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Things happen, but life goes onOriginally Published May 19, 2013 at 12:00 a.m.
Updated May 17, 2013 at 11:29 a.m.
Those of us who grew up watching Saturday Night Live like to quote Gilda Radner’s crazy-haired character Roseanne Roseannadanna, who said, ‘It’s always something.”
It is. Always. Something.
My husband and I were meeting our younger son and his girlfriend for dinner to celebrate her college graduation and her new job.
We got there, and as we waited for a booth to be cleared, we wondered what was taking them so long.
I got a phone call from the girlfriend, who calmly said they’d been in an accident not far from the restaurant. The first question, obviously, was whether they were OK. They were.
Our son got on the phone and was uncharacteristically calm.
We hurried to the scene, and the front bumper on our son’s car was not a pretty sight. It was worse than the other car, which he had run into.
The driver of the car he ran into was a nice woman, who simply said, “Things happen.”
When the police officer came, he was friendly and put us at ease. He called the place where the wreck happened “a terrible intersection,” and just gave our son a warning.
The wreck put a little damper on our celebration, but we went anyway, thankful nobody was hurt.
Until his could be fixed, our son drove my husband’s car — a zippy little 1998 sedan, which we bought from my mother’s friend years ago for a song.
We got a call from our son on Mother’s Day, when he was coming back from helping his girlfriend move to Little Rock.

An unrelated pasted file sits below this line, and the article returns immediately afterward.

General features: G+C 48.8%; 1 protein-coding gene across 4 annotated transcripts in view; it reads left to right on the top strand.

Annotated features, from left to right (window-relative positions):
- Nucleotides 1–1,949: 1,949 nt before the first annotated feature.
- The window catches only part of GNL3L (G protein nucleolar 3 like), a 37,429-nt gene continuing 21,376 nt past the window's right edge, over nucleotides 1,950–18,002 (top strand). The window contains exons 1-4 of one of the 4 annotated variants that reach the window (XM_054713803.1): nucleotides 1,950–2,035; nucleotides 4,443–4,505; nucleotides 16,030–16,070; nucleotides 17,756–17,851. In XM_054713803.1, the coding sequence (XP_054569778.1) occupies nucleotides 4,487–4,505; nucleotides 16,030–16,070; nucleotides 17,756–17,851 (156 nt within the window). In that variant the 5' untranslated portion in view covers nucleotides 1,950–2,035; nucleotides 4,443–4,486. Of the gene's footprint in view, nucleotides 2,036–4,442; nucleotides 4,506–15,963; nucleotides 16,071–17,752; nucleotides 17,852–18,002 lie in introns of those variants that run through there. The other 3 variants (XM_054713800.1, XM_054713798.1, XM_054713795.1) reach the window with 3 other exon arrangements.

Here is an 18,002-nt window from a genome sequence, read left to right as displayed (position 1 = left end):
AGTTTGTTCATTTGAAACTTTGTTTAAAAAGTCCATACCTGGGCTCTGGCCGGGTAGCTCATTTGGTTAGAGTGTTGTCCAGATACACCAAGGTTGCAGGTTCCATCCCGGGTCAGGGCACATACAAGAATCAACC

The car was acting weird, he said, and he needed his dad to come pick him up.
The next day my husband limped the car to a mechanic, and the verdict was not good: The transmission was shot.
We had the conversation then about whether it’s worth fixing, or is it time to get a new one? By new, I mean used.
My husband said he was thinking about “something from this century.”
The fact that he will be driving back and forth to Mississippi this summer to work on his doctorate was a big factor. Thankfully, the car conked out a few miles from home instead of 300 miles away in the Mississippi Delta.
We decided to scrap the car and got a private individual to buy it.
After a short and intense process, which included prowling car lots at night, we found a great used car for him.
(By the way, we also found one unlocked, sat in it, and locked it when we left.)
He actually felt guilty for buying one so nice, but the fact that it already had XM Radio sold him. He had it in the old car, and he’ll enjoy it on those long drives every weekend from school.
The day we bought the car, he found out that a suspicious mole he had that had been biopsied wasn’t cancer.
Gilda, who made everybody laugh, died of ovarian cancer, which I had forgotten until I started writing this.
It is “always something” in our lives, but the fact is, most of it doesn’t matter.
Senior writer Tammy Keith can be reached at (501) 327-0370 or email@example.com.
Niche Publications Senior Writer Tammy Keith can be reached at 501-327-0370 or firstname.lastname@example.org.